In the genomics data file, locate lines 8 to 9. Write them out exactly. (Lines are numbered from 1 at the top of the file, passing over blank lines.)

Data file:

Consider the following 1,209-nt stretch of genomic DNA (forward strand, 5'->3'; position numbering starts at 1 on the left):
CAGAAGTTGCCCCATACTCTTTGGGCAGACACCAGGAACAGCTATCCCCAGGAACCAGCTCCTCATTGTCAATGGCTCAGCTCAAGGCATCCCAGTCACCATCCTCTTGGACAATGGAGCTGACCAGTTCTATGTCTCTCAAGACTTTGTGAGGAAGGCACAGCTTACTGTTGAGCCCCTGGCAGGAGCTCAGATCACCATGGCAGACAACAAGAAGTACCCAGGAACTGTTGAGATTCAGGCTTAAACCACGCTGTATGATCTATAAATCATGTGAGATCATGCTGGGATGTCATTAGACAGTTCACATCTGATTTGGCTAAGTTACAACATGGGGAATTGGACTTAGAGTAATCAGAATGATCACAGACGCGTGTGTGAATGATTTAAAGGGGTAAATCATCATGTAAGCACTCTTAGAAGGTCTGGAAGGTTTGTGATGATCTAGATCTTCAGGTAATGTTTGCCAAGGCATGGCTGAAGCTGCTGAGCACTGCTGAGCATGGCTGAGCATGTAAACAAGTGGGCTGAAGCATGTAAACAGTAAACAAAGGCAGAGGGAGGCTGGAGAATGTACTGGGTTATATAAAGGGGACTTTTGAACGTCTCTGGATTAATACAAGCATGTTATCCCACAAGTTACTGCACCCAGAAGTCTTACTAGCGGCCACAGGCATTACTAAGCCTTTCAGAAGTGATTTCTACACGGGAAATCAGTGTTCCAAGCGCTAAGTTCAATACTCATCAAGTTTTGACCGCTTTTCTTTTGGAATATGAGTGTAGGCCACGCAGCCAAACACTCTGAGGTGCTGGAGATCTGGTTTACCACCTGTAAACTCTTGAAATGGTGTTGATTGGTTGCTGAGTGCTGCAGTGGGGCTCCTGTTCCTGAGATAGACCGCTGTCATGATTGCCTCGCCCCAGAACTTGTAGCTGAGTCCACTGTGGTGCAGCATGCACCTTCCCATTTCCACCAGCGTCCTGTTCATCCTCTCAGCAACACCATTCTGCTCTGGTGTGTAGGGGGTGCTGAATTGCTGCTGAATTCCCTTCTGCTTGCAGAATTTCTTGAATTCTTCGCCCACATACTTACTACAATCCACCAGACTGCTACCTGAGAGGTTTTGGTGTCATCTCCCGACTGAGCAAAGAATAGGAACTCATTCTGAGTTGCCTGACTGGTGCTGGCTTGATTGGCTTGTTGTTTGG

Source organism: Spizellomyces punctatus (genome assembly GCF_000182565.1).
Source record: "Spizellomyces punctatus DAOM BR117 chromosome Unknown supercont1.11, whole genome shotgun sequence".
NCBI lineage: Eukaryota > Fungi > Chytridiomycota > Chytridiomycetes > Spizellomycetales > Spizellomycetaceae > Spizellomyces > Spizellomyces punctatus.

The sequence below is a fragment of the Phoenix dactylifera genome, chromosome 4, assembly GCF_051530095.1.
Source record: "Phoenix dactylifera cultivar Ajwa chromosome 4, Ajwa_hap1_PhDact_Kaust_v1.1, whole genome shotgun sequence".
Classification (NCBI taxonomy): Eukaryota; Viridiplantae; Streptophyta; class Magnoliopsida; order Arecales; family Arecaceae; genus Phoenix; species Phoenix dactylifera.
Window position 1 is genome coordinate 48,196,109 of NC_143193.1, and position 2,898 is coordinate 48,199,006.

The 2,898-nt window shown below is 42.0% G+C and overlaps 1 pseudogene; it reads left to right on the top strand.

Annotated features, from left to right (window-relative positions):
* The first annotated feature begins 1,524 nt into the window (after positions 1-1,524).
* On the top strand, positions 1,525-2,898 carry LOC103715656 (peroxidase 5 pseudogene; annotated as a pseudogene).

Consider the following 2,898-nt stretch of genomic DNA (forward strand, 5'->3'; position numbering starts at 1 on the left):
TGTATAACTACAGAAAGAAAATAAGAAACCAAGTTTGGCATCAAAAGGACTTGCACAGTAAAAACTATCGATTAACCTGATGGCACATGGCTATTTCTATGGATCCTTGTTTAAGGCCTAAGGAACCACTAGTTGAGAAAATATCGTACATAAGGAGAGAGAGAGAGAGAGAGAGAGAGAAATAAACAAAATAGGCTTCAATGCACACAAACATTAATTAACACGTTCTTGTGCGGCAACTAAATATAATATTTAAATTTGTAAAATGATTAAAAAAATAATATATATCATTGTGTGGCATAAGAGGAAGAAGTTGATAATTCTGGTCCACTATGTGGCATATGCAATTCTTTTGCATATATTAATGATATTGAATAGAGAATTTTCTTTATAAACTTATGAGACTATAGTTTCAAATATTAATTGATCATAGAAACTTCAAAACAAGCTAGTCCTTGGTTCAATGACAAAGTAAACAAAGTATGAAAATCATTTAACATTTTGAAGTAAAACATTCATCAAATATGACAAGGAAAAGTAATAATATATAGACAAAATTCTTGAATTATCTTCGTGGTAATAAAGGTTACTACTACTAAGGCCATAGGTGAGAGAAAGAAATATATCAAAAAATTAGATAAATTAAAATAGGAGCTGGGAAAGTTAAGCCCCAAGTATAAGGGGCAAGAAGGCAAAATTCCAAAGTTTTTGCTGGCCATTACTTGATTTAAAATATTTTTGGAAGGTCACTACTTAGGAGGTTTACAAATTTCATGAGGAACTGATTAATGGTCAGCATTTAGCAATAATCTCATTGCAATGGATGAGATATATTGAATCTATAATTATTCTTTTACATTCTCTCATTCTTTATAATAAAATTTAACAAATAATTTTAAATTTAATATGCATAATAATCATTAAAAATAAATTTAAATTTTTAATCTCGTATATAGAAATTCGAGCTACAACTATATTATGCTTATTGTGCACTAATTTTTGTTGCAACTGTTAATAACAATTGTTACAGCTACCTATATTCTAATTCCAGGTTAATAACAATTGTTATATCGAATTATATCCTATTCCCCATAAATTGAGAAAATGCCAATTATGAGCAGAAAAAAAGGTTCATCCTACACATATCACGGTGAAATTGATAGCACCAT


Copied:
Classification (NCBI taxonomy): Eukaryota; Viridiplantae; Streptophyta; class Magnoliopsida; order Arecales; family Arecaceae; genus Phoenix; species Phoenix dactylifera.
Window position 1 is genome coordinate 48,196,109 of NC_143193.1, and position 2,898 is coordinate 48,199,006.